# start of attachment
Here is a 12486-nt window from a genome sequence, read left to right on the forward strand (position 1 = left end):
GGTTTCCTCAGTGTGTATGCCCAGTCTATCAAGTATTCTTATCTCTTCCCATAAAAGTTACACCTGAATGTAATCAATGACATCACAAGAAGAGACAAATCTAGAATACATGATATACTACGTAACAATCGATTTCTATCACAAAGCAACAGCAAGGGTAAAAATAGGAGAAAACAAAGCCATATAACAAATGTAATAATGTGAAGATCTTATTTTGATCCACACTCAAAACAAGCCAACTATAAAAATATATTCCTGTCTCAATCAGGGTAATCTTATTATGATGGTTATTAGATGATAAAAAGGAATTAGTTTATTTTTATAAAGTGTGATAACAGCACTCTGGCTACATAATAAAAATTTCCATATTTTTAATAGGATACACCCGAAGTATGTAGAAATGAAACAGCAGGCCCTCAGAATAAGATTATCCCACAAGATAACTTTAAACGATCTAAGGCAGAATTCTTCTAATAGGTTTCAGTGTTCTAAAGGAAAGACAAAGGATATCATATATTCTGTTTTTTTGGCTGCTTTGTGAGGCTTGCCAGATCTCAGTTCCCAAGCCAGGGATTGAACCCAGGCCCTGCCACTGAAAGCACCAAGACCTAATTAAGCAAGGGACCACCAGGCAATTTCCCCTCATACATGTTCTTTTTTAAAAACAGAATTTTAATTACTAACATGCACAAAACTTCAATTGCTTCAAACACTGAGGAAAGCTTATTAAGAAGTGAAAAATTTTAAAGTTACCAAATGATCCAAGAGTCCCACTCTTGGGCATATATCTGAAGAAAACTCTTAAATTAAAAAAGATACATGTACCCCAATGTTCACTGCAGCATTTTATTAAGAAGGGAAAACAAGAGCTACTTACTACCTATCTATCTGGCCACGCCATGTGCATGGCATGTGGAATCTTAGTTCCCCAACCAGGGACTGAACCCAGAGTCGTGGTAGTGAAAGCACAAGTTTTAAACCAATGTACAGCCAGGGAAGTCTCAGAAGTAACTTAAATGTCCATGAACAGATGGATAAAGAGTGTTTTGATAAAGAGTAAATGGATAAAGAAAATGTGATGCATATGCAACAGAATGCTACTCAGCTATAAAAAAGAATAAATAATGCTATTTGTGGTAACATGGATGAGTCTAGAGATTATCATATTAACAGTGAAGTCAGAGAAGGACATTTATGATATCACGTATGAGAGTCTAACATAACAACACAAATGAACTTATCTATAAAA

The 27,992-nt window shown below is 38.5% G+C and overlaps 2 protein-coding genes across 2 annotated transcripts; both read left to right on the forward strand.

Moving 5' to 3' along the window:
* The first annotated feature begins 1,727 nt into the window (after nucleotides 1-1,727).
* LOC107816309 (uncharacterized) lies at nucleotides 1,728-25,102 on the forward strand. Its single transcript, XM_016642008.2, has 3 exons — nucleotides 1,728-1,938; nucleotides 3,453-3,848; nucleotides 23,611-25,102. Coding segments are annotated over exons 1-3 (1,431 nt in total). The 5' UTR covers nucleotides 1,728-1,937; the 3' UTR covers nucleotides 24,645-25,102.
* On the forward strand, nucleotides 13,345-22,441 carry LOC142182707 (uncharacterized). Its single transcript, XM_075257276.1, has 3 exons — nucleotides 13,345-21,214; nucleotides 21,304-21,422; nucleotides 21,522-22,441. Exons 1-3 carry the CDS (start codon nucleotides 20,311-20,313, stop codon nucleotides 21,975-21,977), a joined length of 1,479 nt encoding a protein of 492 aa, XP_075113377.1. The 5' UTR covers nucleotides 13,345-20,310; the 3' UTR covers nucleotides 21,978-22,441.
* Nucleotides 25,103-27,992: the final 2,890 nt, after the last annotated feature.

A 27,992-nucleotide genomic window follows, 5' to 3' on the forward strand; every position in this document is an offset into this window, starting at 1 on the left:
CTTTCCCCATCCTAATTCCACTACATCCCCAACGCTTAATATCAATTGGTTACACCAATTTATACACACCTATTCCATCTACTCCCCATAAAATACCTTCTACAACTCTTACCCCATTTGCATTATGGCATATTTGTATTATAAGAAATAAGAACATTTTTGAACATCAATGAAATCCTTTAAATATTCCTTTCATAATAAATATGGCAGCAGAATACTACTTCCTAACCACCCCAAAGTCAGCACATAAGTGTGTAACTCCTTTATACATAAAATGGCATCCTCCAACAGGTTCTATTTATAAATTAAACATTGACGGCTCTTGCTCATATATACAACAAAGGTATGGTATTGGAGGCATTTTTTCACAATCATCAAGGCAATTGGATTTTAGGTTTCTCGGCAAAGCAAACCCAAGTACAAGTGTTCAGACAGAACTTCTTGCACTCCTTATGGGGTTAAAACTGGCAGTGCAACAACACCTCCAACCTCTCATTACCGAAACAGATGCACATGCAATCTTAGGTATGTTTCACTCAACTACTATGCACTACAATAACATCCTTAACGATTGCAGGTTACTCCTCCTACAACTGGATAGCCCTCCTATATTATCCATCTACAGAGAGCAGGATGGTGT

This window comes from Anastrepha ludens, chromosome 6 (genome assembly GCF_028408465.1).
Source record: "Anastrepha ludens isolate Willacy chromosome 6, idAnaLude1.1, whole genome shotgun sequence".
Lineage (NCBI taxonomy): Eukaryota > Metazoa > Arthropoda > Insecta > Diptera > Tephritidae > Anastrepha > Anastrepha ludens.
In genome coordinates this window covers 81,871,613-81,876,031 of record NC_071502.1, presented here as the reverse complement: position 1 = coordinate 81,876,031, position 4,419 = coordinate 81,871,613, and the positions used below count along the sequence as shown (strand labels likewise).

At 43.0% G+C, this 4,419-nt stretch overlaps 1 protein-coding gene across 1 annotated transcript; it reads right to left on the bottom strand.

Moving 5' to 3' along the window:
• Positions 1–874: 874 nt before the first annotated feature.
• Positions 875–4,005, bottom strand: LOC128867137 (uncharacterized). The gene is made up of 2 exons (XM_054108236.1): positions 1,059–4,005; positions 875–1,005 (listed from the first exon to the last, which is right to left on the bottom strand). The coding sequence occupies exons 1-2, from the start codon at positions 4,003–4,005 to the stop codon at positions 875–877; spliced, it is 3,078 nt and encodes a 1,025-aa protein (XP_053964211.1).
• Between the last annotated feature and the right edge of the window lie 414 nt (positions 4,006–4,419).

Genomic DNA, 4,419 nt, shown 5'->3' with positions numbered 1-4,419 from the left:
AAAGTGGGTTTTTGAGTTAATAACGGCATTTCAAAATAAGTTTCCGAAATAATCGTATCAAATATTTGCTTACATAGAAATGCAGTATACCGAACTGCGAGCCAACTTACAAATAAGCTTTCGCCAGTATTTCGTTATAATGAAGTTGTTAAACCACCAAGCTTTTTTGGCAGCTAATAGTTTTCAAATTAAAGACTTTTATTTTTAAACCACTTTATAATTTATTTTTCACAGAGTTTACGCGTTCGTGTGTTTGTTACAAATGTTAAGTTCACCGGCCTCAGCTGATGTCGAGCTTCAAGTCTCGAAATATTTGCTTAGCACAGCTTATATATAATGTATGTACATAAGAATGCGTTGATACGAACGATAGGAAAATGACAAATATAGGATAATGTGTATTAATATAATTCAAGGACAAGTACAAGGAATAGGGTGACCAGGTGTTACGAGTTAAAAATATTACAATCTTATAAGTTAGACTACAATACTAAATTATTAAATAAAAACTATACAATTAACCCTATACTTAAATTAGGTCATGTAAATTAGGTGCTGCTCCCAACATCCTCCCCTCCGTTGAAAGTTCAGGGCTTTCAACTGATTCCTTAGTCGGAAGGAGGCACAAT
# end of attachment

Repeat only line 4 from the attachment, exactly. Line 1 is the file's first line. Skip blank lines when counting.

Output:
Moving 5' to 3' along the window: